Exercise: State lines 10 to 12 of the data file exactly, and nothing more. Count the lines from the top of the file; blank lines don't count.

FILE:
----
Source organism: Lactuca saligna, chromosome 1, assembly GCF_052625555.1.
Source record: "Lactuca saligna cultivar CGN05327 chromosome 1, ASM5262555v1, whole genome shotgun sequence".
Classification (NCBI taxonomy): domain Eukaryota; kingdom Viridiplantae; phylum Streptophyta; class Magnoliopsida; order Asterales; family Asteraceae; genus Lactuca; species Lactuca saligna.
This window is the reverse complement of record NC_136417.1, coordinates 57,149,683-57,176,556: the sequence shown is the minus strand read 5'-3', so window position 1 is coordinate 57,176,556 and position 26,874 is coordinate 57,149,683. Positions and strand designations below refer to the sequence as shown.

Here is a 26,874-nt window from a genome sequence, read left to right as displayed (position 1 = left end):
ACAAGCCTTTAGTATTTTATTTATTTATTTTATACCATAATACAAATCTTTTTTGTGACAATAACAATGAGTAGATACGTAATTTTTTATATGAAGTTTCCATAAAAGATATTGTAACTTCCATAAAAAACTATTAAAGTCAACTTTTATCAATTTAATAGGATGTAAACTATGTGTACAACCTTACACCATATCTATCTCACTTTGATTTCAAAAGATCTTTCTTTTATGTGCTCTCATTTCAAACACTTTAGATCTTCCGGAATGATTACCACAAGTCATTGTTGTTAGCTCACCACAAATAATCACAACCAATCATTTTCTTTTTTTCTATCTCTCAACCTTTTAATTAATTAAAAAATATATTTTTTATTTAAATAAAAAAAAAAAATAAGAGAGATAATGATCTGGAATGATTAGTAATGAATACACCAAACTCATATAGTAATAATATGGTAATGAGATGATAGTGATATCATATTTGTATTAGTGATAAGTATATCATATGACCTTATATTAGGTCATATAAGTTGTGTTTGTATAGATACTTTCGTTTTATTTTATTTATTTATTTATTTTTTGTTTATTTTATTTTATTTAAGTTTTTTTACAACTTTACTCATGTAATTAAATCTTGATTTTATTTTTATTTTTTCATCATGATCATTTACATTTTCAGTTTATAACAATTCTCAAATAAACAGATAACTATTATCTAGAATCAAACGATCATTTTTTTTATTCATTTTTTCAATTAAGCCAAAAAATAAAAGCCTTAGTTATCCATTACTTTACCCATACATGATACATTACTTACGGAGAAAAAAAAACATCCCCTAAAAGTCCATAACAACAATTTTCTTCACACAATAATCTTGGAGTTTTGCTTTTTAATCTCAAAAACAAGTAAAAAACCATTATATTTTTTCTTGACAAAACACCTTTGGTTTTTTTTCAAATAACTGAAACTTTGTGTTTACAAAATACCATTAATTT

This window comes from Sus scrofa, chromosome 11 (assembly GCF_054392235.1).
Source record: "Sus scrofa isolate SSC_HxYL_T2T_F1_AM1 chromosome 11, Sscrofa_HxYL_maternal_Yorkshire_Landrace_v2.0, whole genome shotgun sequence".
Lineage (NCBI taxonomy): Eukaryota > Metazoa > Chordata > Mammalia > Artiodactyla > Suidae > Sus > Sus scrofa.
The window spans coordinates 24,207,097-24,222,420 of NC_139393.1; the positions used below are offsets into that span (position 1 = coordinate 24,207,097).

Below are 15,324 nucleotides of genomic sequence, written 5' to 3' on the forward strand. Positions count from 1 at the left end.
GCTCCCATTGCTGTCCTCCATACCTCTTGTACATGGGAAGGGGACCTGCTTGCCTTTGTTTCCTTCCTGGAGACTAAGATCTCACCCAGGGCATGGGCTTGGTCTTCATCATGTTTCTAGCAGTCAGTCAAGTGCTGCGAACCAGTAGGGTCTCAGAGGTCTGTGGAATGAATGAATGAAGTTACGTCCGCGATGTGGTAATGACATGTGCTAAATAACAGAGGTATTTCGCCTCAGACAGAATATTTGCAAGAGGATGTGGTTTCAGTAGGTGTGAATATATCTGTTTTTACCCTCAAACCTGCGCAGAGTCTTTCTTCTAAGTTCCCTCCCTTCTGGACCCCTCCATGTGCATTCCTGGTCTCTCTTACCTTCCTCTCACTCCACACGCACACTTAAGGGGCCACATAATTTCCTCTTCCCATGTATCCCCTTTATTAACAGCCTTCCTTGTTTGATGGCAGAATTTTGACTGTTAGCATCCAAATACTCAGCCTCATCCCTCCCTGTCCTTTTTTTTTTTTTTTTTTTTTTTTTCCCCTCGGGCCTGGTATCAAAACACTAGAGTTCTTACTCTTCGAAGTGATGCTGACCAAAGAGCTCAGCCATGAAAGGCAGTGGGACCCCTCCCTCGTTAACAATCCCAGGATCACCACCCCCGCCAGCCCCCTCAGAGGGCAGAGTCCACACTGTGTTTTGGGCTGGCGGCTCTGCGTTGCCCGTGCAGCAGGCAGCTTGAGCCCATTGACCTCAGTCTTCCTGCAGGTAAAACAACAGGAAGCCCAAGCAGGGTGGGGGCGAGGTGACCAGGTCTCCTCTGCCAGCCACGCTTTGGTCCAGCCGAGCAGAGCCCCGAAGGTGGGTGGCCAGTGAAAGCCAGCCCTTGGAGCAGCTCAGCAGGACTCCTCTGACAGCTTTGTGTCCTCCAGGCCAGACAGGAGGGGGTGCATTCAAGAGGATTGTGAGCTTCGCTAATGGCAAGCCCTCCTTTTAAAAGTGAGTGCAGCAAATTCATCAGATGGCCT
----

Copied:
The window spans coordinates 24,207,097-24,222,420 of NC_139393.1; the positions used below are offsets into that span (position 1 = coordinate 24,207,097).

Below are 15,324 nucleotides of genomic sequence, written 5' to 3' on the forward strand. Positions count from 1 at the left end.
GCTCCCATTGCTGTCCTCCATACCTCTTGTACATGGGAAGGGGACCTGCTTGCCTTTGTTTCCTTCCTGGAGACTAAGATCTCACCCAGGGCATGGGCTTGGTCTTCATCATGTTTCTAGCAGTCAGTCAAGTGCTGCGAACCAGTAGGGTCTCAGAGGTCTGTGGAATGAATGAATGAAGTTACGTCCGCGATGTGGTAATGACATGTGCTAAATAACAGAGGTATTTCGCCTCAGACAGAATATTTGCAAGAGGATGTGGTTTCAGTAGGTGTGAATATATCTGTTTTTACCCTCAAACCTGCGCAGAGTCTTTCTTCTAAGTTCCCTCCCTTCTGGACCCCTCCATGTGCATTCCTGGTCTCTCTTACCTTCCTCTCACTCCACACGCACACTTAAGGGGCCACATAATTTCCTCTTCCCATGTATCCCCTTTATTAACAGCCTTCCTTGTTTGATGGCAGAATTTTGACTGTTAGCATCCAAATACTCAGCCTCATCCCTCCCTGTCCTTTTTTTTTTTTTTTTTTTTTTTTTCCCCTCGGGCCTGGTATCAAAACACTAGAGTTCTTACTCTTCGAAGTGATGCTGACCAAAGAGCTCAGCCATGAAAGGCAGTGGGACCCCTCCCTCGTTAACAATCCCAGGATCACCACCCCCGCCAGCCCCCTCAGAGGGCAGAGTCCACACTGTGTTTTGGGCTGGCGGCTCTGCGTTGCCCGTGCAGCAGGCAGCTTGAGCCCATTGACCTCAGTCTTCCTGCAGGTAAAACAACAGGAAGCCCAAGCAGGGTGGGGGCGAGGTGACCAGGTCTCCTCTGCCAGCCACGCTTTGGTCCAGCCGAGCAGAGCCCCGAAGGTGGGTGGCCAGTGAAAGCCAGCCCTTGGAGCAGCTCAGCAGGACTCCTCTGACAGCTTTGTGTCCTCCAGGCCAGACAGGAGGGGGTGCATTCAAGAGGATTGTGAGCTTCGCTAATGGCAAGCCCTCCTTTTAAAAGTGAGTGCAGCAAATTCATCAGATGGCCT